Monday, October 12, 2009
Groundhog Day (Charlottesville to Crozet, VA)
Top: Brennan, Nicole, Carolyn, Jason (Burke) and me on Sunday
Below: The crafty and elusive groundhog, peeking out from his burrow
I see a lot of dead animals by the side of the road. Squirrels and possums are high on the hit list. Skunks, deer and snakes aren't far behind. I see the occasional squashed turtle. Those look kinda cool actually. I even saw a dead fox recently. That was exceedingly rare. Foxes are fast little critters and can usually avoid oncoming traffic. Who knows, maybe he saw a box with some Green Eggs and Ham across the street and couldn't resist. I hear that is a weakness of theirs.
I haven't seen a single dead groundhog, which is a bit odd. They tend to be fat and a bit slow. I see living ones pretty much everyday in the nearby fields. How do they avoid being roadkill? I'm beginning to think they lead charmed existences. So I decided to choose groundhogs as the official mascots of my journey. I am sure there is great rejoicing in burrows all over the land.
That means everyday is a groundhog day. If you've seen the movie with Bill Murray that statement has even more significance. The movie is about a cynical and egotistical weatherman who is trapped having to repeat a day he finds tedious and annoying. It just so happens that day is Groundhog Day and he has traveled to Punxsutawney, PA to file a television report. There is a love interest (of course) and more than a few of Bill Murray's deadpan jokes, but the moral of the story is beautifully simple: the only way we can find fulfillment is looking beyond ourselves, appreciating the people who are in our life everyday and treating them as we would like to be treated.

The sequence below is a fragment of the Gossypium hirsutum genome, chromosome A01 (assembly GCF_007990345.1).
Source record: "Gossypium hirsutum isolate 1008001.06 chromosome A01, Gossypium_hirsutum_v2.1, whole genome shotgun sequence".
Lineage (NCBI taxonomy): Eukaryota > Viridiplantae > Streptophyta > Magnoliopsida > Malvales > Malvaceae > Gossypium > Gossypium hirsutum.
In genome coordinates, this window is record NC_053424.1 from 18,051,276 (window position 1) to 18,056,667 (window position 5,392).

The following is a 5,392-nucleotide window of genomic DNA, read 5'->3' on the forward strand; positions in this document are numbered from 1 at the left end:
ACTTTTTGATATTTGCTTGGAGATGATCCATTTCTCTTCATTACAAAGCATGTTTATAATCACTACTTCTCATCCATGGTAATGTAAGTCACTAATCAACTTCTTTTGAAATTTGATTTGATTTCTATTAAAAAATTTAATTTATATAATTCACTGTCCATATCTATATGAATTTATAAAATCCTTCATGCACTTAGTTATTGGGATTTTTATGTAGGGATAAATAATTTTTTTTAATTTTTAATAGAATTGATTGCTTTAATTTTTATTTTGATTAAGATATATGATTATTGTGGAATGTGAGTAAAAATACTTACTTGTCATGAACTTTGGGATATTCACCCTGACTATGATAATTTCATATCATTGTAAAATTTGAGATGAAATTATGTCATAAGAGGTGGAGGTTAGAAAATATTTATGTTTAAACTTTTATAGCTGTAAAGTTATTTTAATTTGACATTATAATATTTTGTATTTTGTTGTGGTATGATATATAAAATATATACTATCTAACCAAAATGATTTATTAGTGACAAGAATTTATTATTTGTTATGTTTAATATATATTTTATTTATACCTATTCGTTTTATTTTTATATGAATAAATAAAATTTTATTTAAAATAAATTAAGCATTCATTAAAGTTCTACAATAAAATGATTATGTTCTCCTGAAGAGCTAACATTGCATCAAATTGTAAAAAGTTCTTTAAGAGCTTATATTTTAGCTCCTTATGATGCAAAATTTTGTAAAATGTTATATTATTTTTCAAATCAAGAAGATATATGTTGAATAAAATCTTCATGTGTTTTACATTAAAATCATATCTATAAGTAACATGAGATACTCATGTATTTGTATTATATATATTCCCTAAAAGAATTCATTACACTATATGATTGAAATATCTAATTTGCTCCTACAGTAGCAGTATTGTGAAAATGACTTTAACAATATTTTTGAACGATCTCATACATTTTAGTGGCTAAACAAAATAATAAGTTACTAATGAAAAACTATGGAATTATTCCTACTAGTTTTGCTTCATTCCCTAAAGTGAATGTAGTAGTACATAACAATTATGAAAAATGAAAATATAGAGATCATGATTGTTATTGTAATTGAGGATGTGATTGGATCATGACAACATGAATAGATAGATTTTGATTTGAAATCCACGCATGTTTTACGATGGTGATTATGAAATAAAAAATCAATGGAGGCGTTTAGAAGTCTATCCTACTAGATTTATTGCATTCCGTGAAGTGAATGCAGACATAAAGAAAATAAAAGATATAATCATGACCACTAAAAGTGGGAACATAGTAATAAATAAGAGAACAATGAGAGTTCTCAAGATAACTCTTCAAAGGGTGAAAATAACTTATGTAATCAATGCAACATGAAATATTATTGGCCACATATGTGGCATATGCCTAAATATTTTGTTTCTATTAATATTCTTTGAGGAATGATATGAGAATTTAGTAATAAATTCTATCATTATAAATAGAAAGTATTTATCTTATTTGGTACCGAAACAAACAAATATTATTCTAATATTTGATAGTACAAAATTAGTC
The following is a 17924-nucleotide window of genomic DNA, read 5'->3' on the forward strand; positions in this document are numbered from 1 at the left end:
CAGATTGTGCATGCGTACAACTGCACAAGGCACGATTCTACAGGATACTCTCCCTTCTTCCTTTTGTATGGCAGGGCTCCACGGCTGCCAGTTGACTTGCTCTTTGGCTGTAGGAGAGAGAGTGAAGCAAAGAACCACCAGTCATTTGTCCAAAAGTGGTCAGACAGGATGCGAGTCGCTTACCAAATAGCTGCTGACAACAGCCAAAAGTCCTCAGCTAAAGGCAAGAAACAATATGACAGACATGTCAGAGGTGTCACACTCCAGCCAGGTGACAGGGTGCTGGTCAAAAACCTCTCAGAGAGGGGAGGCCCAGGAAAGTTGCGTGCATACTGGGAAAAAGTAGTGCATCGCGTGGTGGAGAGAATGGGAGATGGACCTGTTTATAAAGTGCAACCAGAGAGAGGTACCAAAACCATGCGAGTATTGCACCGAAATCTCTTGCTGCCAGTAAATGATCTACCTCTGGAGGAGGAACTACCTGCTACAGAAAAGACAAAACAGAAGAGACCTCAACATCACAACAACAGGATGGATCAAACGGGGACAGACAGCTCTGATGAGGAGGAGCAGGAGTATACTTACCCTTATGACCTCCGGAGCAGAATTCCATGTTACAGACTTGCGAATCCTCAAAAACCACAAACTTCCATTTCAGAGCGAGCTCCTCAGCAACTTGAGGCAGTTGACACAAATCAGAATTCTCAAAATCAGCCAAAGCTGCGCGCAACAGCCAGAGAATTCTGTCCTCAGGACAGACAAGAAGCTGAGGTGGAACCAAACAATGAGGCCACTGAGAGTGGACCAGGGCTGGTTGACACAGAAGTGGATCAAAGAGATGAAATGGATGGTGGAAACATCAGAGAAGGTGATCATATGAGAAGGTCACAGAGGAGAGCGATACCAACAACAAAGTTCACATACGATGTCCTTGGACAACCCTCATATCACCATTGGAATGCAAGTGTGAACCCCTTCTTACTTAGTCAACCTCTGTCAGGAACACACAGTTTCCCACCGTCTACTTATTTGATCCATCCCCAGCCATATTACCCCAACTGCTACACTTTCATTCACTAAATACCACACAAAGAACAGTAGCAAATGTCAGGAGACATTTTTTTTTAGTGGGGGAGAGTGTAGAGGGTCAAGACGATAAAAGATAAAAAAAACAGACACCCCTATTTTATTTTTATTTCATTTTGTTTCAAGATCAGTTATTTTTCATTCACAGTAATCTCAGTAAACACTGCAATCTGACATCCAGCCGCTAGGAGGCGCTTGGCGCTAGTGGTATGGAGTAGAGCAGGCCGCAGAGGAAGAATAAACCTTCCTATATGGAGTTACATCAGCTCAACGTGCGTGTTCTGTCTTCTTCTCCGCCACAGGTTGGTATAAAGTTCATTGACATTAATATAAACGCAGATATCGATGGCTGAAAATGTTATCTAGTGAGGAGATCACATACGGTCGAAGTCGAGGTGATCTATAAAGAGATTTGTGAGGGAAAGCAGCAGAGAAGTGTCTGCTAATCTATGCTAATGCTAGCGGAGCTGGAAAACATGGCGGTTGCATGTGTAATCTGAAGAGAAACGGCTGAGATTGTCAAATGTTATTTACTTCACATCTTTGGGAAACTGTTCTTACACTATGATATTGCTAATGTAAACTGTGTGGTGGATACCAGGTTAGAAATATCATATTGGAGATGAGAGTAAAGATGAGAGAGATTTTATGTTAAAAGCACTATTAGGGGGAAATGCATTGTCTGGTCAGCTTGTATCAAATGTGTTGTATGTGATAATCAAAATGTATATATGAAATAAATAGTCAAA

My walk could be a take on the Groundhog Day plot. Here's the twist. I awake everyday and get to live out one of the best days of my life. I do the things I love - walk, write, share dinners with great people - and then do it all over again the next day. Of course, that wouldn't make a very good film. It's all third act and no set-up or confrontation. I guess that is what my book will have to provide - the context and conflict that led to this attempt at a climactic third act.
My conflict is internal rather than external. Yet like Bill Murray, I am having to re-learn certain basic lessons everyday. My inner challenge is one of honesty and complete self-acceptance. Those are big balls of wax, each with quite a few different layers. I guess it is good that I have plenty of time to devote to reflecting and working through how to live in complete honesty. It reminds me of the church sign that is among my favorite on this trip. "There are no degrees of honesty," it reads. Amen to that.